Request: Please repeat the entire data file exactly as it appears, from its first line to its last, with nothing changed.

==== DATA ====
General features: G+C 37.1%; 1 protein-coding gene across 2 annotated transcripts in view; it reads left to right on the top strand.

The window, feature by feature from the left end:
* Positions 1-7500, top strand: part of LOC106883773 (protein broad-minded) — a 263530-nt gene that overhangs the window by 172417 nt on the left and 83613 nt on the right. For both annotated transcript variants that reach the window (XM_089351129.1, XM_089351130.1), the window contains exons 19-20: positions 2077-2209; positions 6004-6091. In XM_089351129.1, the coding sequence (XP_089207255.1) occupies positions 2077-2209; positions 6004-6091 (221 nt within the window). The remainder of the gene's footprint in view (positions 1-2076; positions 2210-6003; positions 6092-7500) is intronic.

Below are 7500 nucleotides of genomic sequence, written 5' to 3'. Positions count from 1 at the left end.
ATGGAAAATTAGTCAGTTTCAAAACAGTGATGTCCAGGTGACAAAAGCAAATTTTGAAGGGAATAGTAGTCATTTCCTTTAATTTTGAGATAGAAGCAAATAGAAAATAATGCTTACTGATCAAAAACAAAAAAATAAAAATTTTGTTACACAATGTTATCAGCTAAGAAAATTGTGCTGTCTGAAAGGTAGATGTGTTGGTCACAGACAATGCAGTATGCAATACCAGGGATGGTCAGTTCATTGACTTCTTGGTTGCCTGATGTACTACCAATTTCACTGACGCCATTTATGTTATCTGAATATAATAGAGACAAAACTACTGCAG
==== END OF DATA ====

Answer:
General features: G+C 37.1%; 1 protein-coding gene across 2 annotated transcripts in view; it reads left to right on the top strand.

The window, feature by feature from the left end:
* Positions 1-7500, top strand: part of LOC106883773 (protein broad-minded) — a 263530-nt gene that overhangs the window by 172417 nt on the left and 83613 nt on the right. For both annotated transcript variants that reach the window (XM_089351129.1, XM_089351130.1), the window contains exons 19-20: positions 2077-2209; positions 6004-6091. In XM_089351129.1, the coding sequence (XP_089207255.1) occupies positions 2077-2209; positions 6004-6091 (221 nt within the window). The remainder of the gene's footprint in view (positions 1-2076; positions 2210-6003; positions 6092-7500) is intronic.

Below are 7500 nucleotides of genomic sequence, written 5' to 3'. Positions count from 1 at the left end.
ATGGAAAATTAGTCAGTTTCAAAACAGTGATGTCCAGGTGACAAAAGCAAATTTTGAAGGGAATAGTAGTCATTTCCTTTAATTTTGAGATAGAAGCAAATAGAAAATAATGCTTACTGATCAAAAACAAAAAAATAAAAATTTTGTTACACAATGTTATCAGCTAAGAAAATTGTGCTGTCTGAAAGGTAGATGTGTTGGTCACAGACAATGCAGTATGCAATACCAGGGATGGTCAGTTCATTGACTTCTTGGTTGCCTGATGTACTACCAATTTCACTGACGCCATTTATGTTATCTGAATATAATAGAGACAAAACTACTGCAG